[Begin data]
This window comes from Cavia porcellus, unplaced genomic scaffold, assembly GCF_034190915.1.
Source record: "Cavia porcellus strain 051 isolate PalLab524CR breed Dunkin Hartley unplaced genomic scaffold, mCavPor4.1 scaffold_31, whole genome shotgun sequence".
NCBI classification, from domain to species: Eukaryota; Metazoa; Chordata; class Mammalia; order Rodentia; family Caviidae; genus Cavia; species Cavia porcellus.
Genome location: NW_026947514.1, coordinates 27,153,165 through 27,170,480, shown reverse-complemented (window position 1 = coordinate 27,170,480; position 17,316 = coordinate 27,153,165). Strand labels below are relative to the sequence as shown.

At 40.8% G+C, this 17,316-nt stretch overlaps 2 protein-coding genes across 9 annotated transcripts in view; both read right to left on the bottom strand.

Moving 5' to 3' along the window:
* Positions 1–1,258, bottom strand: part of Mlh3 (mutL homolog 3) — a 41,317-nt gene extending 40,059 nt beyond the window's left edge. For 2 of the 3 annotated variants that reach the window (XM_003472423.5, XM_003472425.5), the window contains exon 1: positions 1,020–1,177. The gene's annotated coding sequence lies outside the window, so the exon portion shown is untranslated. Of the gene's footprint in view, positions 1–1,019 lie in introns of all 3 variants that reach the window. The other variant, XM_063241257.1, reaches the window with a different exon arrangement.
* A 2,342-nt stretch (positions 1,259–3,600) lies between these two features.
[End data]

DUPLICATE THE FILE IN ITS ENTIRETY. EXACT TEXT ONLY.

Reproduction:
This window comes from Cavia porcellus, unplaced genomic scaffold, assembly GCF_034190915.1.
Source record: "Cavia porcellus strain 051 isolate PalLab524CR breed Dunkin Hartley unplaced genomic scaffold, mCavPor4.1 scaffold_31, whole genome shotgun sequence".
NCBI classification, from domain to species: Eukaryota; Metazoa; Chordata; class Mammalia; order Rodentia; family Caviidae; genus Cavia; species Cavia porcellus.
Genome location: NW_026947514.1, coordinates 27,153,165 through 27,170,480, shown reverse-complemented (window position 1 = coordinate 27,170,480; position 17,316 = coordinate 27,153,165). Strand labels below are relative to the sequence as shown.

At 40.8% G+C, this 17,316-nt stretch overlaps 2 protein-coding genes across 9 annotated transcripts in view; both read right to left on the bottom strand.

Moving 5' to 3' along the window:
* Positions 1–1,258, bottom strand: part of Mlh3 (mutL homolog 3) — a 41,317-nt gene extending 40,059 nt beyond the window's left edge. For 2 of the 3 annotated variants that reach the window (XM_003472423.5, XM_003472425.5), the window contains exon 1: positions 1,020–1,177. The gene's annotated coding sequence lies outside the window, so the exon portion shown is untranslated. Of the gene's footprint in view, positions 1–1,019 lie in introns of all 3 variants that reach the window. The other variant, XM_063241257.1, reaches the window with a different exon arrangement.
* A 2,342-nt stretch (positions 1,259–3,600) lies between these two features.